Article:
Norway’s NBO attacks TV ad ban plans

9 March 2020

News that the Norwegian government has moved to finally close the loophole allowing offshore operators to advertise in the country has been greeted with dismay by the trade association representing these companies, Norsk Bransjeforening for Onlinespill (NBO).

However, NBO Secretary General Carl Fredrik Stenstrøm added, while it was disappointing, it was not surprising. He argued in favour of a shift to a more liberal regulator model as opposed to attempting to maintain a monopoly for gambling.

“[It is] disappointing that the authorities do not recognise the development we see in other countries where a license model has been implemented - where accountability is at the centre,”  Stenstrøm said.

It was announced late in February that the Norwegian government is to table amendments to the Broadcasting Act. This will allow the Norwegian Media Authority to order Norwegian TV distributors and internet providers to prevent marketing by offshore operators.

Currently the Broadcasting Act’s jurisdiction only extends to TV stations in Norway, rather than those broadcasting into the country from other countries. For years unlicensed operators have used this to promote their products in the country, despite state-owned Norsk Tipping and Norsk Rikstoto being the country’s only licensed operators.

Stenstrøm said rather than attempting to crack down on offshore activity, Norway should instead work towards developing a new regulatory model to regulate private operators.

He pointed out that today only Norway and Finland maintained monopolies over gambling in the European Union.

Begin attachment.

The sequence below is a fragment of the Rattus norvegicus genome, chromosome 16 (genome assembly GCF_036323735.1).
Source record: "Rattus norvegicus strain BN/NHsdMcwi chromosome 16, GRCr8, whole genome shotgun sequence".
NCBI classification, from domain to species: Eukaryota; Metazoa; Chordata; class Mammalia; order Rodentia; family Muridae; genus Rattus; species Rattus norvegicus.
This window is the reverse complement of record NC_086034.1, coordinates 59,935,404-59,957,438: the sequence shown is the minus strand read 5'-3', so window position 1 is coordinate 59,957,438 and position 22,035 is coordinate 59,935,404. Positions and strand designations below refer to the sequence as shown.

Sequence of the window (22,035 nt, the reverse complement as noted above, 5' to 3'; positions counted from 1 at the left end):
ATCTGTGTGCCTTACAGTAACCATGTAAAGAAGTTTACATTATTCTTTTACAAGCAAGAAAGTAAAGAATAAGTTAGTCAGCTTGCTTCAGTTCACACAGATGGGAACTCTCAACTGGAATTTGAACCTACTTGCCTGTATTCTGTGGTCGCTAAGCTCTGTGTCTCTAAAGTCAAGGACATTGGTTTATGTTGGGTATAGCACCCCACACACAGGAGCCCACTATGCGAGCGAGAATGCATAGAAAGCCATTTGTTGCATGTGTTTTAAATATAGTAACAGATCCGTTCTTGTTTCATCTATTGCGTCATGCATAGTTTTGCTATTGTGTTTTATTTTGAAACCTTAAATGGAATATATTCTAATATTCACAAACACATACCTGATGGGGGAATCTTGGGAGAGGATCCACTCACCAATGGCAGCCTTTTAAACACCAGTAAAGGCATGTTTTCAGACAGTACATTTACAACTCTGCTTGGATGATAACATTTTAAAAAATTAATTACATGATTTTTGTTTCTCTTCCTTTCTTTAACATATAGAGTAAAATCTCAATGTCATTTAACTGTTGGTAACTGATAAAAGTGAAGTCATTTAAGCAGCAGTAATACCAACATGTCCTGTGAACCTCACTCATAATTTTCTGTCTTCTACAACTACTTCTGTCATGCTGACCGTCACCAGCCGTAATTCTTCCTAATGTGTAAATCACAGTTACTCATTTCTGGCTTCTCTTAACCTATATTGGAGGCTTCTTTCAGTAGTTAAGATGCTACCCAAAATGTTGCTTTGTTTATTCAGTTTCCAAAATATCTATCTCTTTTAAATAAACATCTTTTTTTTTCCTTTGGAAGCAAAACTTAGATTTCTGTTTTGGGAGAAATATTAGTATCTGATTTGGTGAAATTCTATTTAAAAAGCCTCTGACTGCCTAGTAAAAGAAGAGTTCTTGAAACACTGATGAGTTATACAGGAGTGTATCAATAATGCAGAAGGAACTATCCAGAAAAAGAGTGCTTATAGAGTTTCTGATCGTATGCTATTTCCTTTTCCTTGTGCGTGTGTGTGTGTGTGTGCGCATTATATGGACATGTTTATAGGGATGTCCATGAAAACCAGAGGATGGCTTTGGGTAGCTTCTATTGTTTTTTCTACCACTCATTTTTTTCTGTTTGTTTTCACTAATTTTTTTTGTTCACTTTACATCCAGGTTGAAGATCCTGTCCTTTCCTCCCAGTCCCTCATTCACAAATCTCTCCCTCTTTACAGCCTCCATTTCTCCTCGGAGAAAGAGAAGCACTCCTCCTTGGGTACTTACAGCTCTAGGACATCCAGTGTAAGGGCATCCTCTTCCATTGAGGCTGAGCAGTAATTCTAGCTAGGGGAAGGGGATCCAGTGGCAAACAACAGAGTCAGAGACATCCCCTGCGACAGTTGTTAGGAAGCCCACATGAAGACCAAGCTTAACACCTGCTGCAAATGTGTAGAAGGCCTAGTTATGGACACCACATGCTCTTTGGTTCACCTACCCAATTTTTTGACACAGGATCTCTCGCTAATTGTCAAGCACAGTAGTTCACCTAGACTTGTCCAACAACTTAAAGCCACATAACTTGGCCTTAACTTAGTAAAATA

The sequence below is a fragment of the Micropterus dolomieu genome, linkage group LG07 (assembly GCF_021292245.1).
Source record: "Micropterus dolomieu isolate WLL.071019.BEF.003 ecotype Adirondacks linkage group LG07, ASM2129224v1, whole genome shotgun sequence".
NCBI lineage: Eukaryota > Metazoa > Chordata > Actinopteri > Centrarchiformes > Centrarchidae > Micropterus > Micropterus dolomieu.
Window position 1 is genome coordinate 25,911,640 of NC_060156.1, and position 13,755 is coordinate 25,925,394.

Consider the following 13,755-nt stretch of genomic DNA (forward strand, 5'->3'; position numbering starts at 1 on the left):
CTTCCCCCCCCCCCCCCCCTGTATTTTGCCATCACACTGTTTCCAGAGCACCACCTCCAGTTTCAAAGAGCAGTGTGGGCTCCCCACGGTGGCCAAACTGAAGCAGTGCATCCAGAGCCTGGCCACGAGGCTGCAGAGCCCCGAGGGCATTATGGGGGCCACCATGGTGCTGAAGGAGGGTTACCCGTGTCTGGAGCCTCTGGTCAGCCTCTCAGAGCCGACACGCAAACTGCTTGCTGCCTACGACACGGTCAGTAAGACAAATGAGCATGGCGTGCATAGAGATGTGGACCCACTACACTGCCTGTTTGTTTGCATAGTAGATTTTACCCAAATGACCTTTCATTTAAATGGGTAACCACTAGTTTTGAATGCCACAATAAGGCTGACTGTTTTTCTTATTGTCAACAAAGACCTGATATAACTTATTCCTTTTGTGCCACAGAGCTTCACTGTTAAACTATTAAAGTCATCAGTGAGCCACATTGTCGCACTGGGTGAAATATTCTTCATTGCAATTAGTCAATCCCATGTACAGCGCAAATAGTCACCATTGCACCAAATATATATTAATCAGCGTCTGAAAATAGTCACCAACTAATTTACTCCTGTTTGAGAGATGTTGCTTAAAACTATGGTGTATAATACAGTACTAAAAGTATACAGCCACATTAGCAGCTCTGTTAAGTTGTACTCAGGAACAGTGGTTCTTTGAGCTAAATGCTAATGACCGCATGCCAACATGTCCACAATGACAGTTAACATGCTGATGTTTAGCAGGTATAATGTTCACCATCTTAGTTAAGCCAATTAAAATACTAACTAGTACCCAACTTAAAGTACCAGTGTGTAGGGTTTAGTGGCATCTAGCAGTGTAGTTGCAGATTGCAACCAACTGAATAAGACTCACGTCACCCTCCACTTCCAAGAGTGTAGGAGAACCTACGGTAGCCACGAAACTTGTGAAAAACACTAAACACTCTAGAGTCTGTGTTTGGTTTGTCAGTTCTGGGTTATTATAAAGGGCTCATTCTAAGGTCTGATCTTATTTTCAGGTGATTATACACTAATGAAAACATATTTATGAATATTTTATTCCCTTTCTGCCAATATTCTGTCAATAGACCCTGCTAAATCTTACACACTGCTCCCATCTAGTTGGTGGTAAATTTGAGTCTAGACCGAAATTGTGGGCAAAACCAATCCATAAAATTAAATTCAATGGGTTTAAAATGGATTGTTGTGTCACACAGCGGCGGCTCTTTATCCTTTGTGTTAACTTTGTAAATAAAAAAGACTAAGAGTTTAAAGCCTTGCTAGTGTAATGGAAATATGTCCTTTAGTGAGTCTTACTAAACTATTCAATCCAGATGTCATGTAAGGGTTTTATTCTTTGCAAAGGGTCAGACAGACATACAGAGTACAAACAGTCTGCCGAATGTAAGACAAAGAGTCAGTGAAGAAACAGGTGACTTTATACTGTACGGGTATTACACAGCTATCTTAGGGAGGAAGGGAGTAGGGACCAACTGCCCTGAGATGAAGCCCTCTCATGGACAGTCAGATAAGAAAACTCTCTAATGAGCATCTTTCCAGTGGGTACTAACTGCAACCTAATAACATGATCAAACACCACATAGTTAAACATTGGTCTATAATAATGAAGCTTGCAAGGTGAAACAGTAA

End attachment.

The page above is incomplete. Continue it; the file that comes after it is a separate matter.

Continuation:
“If you are able to defend a monopoly, it is on the grounds of consumer protection,” he said. “According to [Norwegian regulator] Lotteri-og stiftelsestilsynet, there are 250,000 Norwegians using my members' services outside Norway. We know there are more - but let's say 250,000.

“It [would] be much better to give these players good tools to be able to regulate their gambling through [a self-exclusion system].

“In Sweden, 48,000 have already used this service after 12 months, a success for those who want to limit their gambling and a success for public health,” he said.

However, a report by Olso Economics on behalf of the Norwegian Sports Federation and addiction treatment body ExtraStiftelsen Health and Rehabilitation warned against opening up the market to private operators.

Published in August last year, the report claimed that this move could see players shift from the state-operated, low-risk lottery products to higher risk verticals such as online casino. Furthermore, it said, as activity moved from the state-owned sites to private operators, there could be a significant reduction in funding for good causes.

NBO current counts Betsson, Kindred Group, Cherry's ComeOn and Gaming Innovation Group as members.